As part of the agency’s broad portfolio of work on Advanced Air Mobility, NASA researchers visited the Mountain View, California headquarters of industry partner Reliable Robotics in late February to observe flight testing according to a statement. The NASA team it says collected data from multiple sources for analysis including Federal Aviation Administration (FAA) primary surveillance radar data which may be used in detect and avoid systems that would support future autonomous flight in the advanced air mobility system.
According to the press release “The test involved Reliable Robotics flying its Cessna 172 Skyhawk and 208 Caravan aircraft from San Martin Airport in San Martin, California in preselected flight paths between Marina and Stockton, California. The NASA team worked with FAA radar engineers, the Oklahoma University Advanced Radar Research Center, Reliable Robotics, NASA’s Armstrong Flight Research Center in Edwards, California and NASA’s Ames Research Center in Silicon Valley, California to collect all data from the flight tests. Data from at least eight sources including aircraft, radar, and weather were integrated for analysis as a foundation for future research.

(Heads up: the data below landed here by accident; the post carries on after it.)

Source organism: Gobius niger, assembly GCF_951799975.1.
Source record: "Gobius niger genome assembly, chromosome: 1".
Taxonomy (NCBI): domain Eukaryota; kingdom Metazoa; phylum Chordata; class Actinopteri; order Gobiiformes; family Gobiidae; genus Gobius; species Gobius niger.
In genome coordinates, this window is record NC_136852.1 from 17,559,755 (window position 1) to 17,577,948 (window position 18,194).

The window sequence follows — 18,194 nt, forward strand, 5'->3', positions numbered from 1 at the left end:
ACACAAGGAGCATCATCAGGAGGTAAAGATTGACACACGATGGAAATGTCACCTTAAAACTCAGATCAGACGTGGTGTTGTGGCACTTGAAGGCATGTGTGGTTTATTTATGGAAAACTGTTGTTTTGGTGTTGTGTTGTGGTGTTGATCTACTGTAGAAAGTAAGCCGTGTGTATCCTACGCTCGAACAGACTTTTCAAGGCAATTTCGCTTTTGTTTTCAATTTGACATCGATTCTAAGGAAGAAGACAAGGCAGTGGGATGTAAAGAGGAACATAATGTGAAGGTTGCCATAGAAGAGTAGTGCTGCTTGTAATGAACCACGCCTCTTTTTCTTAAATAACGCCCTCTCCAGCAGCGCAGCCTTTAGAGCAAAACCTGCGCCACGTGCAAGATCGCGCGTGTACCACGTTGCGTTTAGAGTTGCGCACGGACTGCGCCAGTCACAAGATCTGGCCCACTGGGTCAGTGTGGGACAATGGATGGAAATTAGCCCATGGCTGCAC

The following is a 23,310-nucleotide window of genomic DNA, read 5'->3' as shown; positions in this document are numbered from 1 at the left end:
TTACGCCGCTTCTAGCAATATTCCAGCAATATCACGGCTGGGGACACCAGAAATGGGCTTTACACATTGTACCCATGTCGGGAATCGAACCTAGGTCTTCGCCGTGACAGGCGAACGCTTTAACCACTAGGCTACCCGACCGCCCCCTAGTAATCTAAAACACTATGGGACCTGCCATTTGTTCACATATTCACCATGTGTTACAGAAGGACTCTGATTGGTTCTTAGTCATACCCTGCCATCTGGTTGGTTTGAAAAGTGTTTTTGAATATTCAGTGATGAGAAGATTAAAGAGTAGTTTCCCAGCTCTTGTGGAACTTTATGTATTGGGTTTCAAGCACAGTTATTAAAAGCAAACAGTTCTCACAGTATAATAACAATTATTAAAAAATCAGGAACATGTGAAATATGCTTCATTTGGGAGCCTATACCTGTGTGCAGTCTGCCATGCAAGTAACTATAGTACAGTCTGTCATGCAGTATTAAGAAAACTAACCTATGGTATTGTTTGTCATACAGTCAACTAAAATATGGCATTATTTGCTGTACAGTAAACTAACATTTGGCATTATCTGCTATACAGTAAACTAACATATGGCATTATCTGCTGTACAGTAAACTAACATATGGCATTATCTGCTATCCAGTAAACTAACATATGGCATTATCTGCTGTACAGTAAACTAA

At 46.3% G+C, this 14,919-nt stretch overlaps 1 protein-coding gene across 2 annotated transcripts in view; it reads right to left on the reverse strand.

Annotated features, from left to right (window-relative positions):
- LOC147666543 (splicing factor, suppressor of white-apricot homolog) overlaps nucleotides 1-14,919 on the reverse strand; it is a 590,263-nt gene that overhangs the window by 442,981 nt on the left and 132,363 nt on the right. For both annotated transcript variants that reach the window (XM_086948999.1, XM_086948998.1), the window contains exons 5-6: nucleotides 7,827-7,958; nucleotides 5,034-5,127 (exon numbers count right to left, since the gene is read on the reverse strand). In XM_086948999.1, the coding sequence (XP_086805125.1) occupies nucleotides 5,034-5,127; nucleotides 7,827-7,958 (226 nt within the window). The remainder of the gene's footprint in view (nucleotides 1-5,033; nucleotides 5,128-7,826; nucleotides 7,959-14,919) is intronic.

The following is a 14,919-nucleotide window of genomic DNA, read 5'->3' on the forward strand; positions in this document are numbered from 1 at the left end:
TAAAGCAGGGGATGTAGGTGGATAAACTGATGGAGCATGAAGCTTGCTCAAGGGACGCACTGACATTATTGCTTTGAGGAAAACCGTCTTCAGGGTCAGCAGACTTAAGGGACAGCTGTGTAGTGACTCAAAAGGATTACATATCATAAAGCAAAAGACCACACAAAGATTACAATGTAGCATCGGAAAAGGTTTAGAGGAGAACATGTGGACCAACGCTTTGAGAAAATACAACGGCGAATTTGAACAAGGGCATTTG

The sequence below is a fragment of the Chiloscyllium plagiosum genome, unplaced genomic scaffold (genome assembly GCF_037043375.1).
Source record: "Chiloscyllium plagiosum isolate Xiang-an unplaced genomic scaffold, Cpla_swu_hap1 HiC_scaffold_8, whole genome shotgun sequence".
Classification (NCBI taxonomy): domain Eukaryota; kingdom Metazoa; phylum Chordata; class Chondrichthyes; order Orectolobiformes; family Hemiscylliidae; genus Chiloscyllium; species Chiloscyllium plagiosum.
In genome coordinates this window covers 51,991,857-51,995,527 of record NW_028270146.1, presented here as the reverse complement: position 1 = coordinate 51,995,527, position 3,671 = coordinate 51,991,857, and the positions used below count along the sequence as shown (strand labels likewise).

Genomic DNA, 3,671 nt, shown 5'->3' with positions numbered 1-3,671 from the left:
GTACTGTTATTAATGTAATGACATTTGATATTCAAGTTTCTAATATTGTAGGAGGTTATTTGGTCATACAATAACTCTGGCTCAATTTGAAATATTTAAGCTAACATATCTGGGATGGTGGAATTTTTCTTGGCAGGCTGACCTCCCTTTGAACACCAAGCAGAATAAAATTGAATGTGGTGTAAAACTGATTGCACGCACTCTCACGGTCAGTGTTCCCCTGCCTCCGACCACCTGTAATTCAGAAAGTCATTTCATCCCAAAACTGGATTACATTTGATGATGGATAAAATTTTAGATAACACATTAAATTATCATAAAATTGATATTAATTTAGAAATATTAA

“Under current FAA operating rules, all pilots are required to physically see and avoid other aircraft from inside the cockpit. Autonomous, or self-flying aircraft without human pilots will need onboard sensor capabilities such as radar, light, acoustic, or a combination of these sensor types to ensure flight safety. The data and analysis from this testing will help researchers understand if primary radar can be used for detect-and-avoid systems to satisfy the rule’s safety intent.
“No clear certification or operating rules for detect and avoid systems have been established or finalised for advanced air mobility, but if refined and validated, such a model could be trusted and depended on by both industry and regulators to maintain safe flight operations.”
NASA says it seeks to combine this research with other data and complete the model and report to share with the FAA. The research it says should be available to the public by the fall of 2023.
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(Image: Reliable Robotics)